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Imagine Canada

Strong Charities. Strong Communities.

Social Procurement

By 2026 Canada will face a social deficit of up to $23 billion as demands for the services provided by charities and nonprofits exceed our existing capacity to fund those services.

This social deficit will not show up on any public balance sheet, but will manifest itself as unmet demand, delayed provision of services, and overworked staff. Charity and nonprofit revenue traditionally closely mirrors GDP trends.

Many economists project slower long-term economic growth than we have seen in the past and require innovative solutions. We are calling on the government to embrace an agenda of smart growth (sustainable growth that is equitable, inclusive and environmentally responsible).

Social procurement is a viable solution!

Social procurement is essentially looking at ways to get the most social value for the money already planned on spending and making it standard practice at the federal level.

To leverage the dollars already being spent on procurement to help reduce poverty, improve the environment and advance equity is one way to achieve smart growth and reduce the social deficit.

Social procurement in action

Across Canada there are instances of government, nonprofits and private sector businesses engaging in social procurement, whether it’s diversifying its supply chain or developing workforces.

The City of Toronto has its own social procurement program and the City of Vancouver has a sustainable purchasing model implemented into its procurement program.

Buy Social Canada has set up a Community of Practice on social procurement and aims to bring socially driven purchasers and social enterprise suppliers together, and build business relationships that generate social benefits to communities across the country.

Community Benefits Agreements

A community benefits agreement (CBA) is an agreement for the developer to provide specific amenities or other long term benefits, such as jobs and skills training, in return for the community’s support.

In Ontario, community benefits frameworks have been agreed on a number of infrastructure projects, including the Eglinton Crosstown, which aims to provide 300 jobs to people from historically disadvantaged backgrounds, and has a budget set aside for contracts with social enterprises.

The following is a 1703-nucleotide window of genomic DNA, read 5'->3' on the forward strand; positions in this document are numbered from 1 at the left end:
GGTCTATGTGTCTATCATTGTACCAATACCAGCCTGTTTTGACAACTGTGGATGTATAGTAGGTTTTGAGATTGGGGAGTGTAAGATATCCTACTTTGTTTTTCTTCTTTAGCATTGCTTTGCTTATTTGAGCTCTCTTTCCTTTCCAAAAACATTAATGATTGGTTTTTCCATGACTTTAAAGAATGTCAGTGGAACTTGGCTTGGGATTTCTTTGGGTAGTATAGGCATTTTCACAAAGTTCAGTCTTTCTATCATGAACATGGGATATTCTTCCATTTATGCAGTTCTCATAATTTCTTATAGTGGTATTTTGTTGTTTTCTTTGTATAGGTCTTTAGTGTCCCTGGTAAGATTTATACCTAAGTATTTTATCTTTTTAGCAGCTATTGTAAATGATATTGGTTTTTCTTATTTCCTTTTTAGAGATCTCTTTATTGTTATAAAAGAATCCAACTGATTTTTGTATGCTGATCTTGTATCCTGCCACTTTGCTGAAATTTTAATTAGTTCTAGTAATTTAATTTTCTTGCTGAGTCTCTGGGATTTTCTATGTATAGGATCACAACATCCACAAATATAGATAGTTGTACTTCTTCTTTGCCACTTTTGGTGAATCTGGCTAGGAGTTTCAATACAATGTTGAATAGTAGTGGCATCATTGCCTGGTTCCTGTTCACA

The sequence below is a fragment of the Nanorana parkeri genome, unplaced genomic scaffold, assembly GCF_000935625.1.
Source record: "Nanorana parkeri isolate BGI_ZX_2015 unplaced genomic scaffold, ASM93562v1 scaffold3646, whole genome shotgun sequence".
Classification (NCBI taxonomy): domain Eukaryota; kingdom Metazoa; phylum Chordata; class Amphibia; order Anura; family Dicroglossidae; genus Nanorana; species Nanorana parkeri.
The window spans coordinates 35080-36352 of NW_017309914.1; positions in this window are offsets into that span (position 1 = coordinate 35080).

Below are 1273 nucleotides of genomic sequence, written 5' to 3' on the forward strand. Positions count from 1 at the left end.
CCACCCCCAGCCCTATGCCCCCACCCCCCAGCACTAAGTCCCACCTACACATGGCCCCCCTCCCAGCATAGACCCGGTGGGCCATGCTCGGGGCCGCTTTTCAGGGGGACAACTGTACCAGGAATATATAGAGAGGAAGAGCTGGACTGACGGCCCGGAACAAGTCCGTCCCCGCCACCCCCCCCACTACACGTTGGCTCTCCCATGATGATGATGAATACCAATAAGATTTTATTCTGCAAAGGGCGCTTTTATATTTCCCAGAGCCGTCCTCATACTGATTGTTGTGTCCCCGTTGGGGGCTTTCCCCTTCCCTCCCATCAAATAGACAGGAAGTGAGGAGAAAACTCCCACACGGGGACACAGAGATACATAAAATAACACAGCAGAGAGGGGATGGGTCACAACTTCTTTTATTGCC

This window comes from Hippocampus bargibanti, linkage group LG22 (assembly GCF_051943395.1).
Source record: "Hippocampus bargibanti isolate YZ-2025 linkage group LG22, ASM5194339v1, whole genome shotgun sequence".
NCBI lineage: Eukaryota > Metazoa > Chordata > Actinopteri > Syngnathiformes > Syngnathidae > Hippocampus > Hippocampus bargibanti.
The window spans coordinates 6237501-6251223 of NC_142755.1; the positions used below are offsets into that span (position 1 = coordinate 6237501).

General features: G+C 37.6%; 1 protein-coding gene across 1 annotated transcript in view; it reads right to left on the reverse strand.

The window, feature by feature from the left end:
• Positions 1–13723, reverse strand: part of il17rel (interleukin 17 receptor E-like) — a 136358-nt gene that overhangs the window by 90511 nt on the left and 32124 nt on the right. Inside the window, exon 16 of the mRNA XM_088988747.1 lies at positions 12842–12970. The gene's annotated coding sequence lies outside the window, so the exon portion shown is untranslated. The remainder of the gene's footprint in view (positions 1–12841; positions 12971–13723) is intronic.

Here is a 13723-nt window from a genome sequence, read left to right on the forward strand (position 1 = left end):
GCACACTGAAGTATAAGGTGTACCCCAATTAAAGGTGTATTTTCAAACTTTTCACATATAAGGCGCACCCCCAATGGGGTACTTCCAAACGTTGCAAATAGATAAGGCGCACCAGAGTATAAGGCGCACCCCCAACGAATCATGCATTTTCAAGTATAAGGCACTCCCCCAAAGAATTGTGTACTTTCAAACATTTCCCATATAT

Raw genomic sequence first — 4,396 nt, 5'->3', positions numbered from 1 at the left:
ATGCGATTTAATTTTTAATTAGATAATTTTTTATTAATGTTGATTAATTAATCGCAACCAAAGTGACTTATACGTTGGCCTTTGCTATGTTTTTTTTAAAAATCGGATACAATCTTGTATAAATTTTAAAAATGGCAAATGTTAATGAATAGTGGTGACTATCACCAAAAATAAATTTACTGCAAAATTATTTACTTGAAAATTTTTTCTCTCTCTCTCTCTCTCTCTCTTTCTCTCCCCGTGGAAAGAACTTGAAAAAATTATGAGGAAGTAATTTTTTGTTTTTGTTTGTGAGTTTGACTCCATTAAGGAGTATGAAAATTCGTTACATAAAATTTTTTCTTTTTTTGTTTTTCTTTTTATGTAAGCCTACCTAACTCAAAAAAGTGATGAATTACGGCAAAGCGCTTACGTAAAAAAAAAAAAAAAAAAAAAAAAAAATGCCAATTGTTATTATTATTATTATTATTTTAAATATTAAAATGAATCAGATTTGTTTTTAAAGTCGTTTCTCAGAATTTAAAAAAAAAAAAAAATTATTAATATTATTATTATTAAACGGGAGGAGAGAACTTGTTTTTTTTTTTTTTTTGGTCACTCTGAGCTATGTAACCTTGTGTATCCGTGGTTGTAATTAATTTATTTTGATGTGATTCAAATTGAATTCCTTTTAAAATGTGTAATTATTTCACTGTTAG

Just like with social procurement programs, community benefits agreements leverage money already being spent to provide services and social value to communities.

Bill C-344 - Act to amend the Department of Public Works and Government Services Act

We are closely following the progress of the private member’s Bill C-344, an Act to amend the Department of Public Works and Government Services Act (community benefit).

Bill C-344 gives the Minister of Public Services and Procurement the discretionary power to:

  1. require bidders on government-funded projects to provide information on the community benefits that result from these projects. T
  2. require the developers to provide an assessment as to whether the project has indeed provided community benefits.
  3. report back to Parliament at the end of every fiscal year to demonstrate what community benefits were delivered from the CBAs (community benefits agreements) that were signed.

The aim of this bill is to encourage the use of community benefits agreements. Bill C-344 is currently in its second reading in the House.

We would like to see in the implementation of the Bill a requirement for the Minister to speak with communities impacted by any said community benefit agreements. We believe this would strengthen the amendments made to the Department of Public Works and Government Services Act and encourage more contractors to engage with communities to provide a meaningful benefit.

Our National Partners

  • great west life
  • Lawson Foundation
  • Muttart Foundation
  • RBC Foundation
  • Suncor
  • TD Bank
  • investors group

Learn more about our National Partners and other supporters.

Charitable Registration Number: 119218790 RR0001